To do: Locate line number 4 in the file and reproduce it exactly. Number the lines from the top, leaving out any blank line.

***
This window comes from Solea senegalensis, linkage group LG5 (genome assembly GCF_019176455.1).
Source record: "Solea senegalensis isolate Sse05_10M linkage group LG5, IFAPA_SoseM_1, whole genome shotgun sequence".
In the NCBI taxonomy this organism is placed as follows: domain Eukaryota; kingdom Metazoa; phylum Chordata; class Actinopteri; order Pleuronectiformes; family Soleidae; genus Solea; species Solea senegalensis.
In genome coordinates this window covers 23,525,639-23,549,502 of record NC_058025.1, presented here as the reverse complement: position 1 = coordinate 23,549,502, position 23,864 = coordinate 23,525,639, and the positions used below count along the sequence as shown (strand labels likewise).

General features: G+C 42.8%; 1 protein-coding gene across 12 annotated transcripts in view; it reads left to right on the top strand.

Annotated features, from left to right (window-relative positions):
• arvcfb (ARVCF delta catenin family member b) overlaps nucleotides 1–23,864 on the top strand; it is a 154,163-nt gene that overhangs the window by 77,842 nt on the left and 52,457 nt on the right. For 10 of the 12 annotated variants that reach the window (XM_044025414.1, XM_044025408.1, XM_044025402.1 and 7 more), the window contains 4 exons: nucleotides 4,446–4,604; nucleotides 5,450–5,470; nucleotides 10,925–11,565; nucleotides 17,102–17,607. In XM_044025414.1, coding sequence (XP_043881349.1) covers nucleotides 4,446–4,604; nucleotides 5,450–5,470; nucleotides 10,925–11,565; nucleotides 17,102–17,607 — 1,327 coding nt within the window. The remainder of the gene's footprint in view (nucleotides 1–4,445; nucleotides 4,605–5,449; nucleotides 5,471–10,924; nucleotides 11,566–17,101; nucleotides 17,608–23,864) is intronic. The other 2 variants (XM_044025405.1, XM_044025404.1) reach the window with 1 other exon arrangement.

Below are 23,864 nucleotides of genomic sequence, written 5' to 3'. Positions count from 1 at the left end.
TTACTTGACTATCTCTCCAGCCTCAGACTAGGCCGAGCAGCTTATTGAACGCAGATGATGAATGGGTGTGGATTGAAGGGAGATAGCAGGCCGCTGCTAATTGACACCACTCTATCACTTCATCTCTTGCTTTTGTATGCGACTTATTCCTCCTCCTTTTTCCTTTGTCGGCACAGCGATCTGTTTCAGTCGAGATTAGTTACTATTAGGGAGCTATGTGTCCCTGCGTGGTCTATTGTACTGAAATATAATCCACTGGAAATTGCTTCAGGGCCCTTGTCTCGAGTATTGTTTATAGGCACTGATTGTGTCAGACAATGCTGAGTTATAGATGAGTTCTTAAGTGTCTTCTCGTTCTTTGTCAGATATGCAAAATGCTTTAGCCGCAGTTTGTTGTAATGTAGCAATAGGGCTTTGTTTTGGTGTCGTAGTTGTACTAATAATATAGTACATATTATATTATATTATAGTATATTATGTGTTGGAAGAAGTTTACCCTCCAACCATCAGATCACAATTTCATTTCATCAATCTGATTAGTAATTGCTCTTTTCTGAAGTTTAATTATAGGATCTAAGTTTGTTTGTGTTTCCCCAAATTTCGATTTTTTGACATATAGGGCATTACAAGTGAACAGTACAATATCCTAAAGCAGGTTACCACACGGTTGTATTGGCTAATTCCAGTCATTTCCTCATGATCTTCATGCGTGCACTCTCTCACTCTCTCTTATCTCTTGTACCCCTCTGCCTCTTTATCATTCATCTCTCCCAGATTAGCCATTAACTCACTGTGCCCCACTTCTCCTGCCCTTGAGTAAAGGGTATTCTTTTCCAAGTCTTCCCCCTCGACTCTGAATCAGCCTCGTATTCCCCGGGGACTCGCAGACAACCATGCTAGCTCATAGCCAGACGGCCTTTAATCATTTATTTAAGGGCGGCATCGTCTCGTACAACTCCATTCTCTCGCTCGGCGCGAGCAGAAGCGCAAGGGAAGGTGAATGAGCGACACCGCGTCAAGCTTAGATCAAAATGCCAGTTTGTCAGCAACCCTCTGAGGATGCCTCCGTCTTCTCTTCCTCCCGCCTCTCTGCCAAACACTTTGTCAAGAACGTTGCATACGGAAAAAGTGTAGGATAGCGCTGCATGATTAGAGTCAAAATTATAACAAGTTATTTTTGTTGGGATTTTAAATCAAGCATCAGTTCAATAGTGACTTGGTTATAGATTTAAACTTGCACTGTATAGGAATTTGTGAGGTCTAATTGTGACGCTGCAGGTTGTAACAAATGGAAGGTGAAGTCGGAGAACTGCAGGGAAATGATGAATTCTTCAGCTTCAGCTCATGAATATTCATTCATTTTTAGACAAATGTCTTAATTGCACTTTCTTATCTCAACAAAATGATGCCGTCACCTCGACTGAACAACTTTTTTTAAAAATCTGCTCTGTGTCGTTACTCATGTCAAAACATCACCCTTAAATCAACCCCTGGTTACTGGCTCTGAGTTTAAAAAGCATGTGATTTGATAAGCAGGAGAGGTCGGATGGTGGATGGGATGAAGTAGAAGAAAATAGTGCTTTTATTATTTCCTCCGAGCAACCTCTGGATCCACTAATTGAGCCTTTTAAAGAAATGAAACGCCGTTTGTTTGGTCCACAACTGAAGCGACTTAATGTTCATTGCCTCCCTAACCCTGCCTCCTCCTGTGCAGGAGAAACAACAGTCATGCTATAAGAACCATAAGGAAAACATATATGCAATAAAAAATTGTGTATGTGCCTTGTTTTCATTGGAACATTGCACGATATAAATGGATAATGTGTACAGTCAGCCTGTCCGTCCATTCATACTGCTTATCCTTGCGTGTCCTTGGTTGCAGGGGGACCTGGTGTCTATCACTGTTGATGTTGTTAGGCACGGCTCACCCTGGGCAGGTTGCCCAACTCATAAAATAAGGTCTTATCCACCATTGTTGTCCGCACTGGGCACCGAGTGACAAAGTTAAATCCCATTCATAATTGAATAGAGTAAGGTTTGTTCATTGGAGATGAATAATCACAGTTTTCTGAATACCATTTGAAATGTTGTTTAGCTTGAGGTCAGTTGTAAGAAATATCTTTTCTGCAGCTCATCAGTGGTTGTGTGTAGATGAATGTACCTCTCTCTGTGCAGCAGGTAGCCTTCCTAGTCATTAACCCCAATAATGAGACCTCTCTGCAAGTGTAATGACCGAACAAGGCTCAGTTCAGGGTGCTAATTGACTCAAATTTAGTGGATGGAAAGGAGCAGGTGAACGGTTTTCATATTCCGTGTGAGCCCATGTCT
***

In genome coordinates this window covers 23,525,639-23,549,502 of record NC_058025.1, presented here as the reverse complement: position 1 = coordinate 23,549,502, position 23,864 = coordinate 23,525,639, and the positions used below count along the sequence as shown (strand labels likewise).